What I was most impressed with, however, was the DVD itself. I've absolutely never seen a fitness DVD that made such excellent use of DVD technology. The workout is, all-in-all, well over an hour long. It consists of a fairly lengthy program that proceeds from warm-up to cool down, as you might expect. But most fitness programs only use chapters to divide the major parts of the workout (ie: "warm-up", "cardio", "cool down", etc). Bento's intuitive design breaks the workout up into individual routines, small sets that allow the user to jump between various combos and sections. So, for example, if there's a particular combo that's too intense or not intense enough for you, skip it. If you have favorite sections, pick and choose and re-order the workout to meet your desires. If the workout is too long, skip around and just do some of the routines and when you feel tired skip to the end. If you finish and still feel like you want more, you can easily skip back to whatever particular excursive you want to revisit.

The best thing, though, is that they include a special feature called "NRG Remixes". These are alternate playlists that rearrange the sequence of the routines and tailor them to particular needs. This is a great idea and should be the future of fitness programs. For example, there first NRG Remix is "quick" and cuts out several routines to cut the total time almost in half while still being fairly intense. There are various other "levels", too, so you can work your way up to doing the full workout with all the routines. These also change the order of sequences to mix up your workouts, keep things a bit interesting, and challenge your muscles by limiting repetition. This would work even better as Video on Demand, because they could use a larger number of routines and essentially randomly mix workout routines on the fly. But I digress. I hope more fitness instructors adopt this format.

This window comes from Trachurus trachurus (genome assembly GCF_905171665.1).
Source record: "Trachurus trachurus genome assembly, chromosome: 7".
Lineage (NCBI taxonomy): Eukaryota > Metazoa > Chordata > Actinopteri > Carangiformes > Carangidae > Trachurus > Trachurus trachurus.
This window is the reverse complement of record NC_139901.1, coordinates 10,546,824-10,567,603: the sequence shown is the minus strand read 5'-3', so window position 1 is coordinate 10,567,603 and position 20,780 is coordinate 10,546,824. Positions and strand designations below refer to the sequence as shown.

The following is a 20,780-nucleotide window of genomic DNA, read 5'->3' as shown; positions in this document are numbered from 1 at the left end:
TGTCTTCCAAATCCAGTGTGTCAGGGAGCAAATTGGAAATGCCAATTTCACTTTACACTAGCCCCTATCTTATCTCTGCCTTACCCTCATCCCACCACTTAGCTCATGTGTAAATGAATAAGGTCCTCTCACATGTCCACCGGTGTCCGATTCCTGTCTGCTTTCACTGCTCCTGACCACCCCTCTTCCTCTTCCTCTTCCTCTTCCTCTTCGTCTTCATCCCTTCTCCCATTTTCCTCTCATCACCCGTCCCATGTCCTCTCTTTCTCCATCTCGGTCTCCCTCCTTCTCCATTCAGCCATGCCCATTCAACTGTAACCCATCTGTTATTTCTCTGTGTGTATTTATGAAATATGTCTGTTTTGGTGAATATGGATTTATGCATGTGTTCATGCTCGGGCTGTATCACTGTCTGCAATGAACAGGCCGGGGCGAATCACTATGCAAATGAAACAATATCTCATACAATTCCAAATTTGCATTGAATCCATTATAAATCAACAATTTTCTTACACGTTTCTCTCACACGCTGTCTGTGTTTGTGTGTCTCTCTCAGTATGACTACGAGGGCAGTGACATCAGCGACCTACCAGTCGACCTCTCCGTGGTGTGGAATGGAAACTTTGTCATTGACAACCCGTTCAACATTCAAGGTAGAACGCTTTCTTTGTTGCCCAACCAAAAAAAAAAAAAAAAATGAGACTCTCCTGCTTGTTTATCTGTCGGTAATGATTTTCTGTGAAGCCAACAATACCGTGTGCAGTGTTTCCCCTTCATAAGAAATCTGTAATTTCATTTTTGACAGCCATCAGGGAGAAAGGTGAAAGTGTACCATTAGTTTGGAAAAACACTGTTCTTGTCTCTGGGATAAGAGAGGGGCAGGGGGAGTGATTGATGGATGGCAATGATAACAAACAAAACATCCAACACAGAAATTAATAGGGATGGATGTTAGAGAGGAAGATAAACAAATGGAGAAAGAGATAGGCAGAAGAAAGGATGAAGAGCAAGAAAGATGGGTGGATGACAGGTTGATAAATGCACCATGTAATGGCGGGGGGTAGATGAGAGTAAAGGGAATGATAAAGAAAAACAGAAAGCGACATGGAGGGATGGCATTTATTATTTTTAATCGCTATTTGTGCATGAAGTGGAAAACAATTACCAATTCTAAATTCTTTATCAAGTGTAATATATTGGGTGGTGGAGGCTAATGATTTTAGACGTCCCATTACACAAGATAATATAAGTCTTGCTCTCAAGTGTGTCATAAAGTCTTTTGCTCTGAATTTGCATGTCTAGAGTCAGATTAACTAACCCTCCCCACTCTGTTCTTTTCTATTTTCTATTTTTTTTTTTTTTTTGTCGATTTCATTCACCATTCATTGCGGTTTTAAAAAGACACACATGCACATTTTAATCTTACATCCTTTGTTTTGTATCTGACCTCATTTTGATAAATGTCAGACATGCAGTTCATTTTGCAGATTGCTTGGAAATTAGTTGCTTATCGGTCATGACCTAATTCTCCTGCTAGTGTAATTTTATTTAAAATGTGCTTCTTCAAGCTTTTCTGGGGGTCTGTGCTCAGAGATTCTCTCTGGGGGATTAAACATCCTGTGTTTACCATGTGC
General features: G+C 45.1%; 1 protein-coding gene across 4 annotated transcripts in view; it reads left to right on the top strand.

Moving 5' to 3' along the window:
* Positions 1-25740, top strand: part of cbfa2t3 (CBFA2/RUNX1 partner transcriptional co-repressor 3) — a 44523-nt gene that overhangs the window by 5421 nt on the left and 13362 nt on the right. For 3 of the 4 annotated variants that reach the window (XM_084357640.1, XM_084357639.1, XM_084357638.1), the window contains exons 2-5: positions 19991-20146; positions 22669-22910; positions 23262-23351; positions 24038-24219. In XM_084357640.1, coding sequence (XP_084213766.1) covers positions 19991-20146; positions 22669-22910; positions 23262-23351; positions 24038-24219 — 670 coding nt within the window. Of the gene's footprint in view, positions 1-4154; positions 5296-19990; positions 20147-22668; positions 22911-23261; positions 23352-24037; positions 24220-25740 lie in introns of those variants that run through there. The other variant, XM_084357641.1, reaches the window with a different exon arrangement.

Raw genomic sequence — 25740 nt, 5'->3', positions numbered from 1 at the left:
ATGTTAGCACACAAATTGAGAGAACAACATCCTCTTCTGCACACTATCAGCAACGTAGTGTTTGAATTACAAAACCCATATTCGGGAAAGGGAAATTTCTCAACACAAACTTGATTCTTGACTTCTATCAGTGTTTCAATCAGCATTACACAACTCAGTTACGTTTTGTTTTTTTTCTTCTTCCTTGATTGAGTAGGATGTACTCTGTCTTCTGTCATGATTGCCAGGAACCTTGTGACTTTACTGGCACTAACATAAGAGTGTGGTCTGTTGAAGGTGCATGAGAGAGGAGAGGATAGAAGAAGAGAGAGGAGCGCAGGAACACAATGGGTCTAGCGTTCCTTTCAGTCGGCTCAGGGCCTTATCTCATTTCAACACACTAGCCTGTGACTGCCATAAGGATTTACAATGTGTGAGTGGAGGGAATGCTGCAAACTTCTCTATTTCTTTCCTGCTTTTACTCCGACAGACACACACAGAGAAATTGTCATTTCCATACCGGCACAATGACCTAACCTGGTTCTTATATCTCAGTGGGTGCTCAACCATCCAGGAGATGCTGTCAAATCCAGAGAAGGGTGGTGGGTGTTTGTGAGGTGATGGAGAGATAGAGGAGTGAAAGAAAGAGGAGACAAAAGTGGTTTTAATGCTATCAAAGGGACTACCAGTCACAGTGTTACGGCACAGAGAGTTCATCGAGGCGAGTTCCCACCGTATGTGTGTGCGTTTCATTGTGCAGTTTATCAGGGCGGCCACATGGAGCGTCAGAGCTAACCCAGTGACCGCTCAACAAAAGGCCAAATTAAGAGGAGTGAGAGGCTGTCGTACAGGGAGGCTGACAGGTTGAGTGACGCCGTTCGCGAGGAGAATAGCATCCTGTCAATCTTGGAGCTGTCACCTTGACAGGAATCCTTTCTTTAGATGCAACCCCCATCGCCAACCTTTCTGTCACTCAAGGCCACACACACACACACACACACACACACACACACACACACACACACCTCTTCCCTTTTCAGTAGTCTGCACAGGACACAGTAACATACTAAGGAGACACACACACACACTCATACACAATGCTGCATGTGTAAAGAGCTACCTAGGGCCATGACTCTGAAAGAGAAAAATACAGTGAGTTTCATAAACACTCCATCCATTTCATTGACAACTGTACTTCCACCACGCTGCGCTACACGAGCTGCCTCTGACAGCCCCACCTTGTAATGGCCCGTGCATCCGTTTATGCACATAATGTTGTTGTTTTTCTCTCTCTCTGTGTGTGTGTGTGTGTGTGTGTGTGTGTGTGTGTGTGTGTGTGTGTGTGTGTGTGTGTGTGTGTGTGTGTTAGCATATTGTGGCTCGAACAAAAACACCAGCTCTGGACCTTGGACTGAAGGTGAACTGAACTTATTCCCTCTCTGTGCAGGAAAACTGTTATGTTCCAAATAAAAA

Alas, all the great things about this DVD and the workout itself are overshadowed by a huge flaw that other reviewers have already pointed out: the routines are just too complicated and hard to follow. There is a huge learning curve. Every workout routine that includes new moves is going to take a little getting used to, but Bento uses very intricate and convoluted combinations and sets of moves that are just frustrating to keep up with--not because they are necessarily so physically taxing, but because they are hard to remember and repeat without error. They also demand a great deal of balance and coordination. Bento often strings together several different sequences of moves and then alternates them in ways that I found confusing and annoying. This is really not necessary, since it's perfectly challenging (perhaps more so) to do one intense small set of moves and then move to another. Bento seems bent on turning my kickboxing workout into a lesson in choreography, which just slows me down and keeps me from getting my heart rate up as high as I could otherwise. After about 30 minutes, I gave up trying to follow yet another series of complex moves that required way too much space, memory, and coordination for me. This might be appealing to those that like something akin to dance, but that's not me.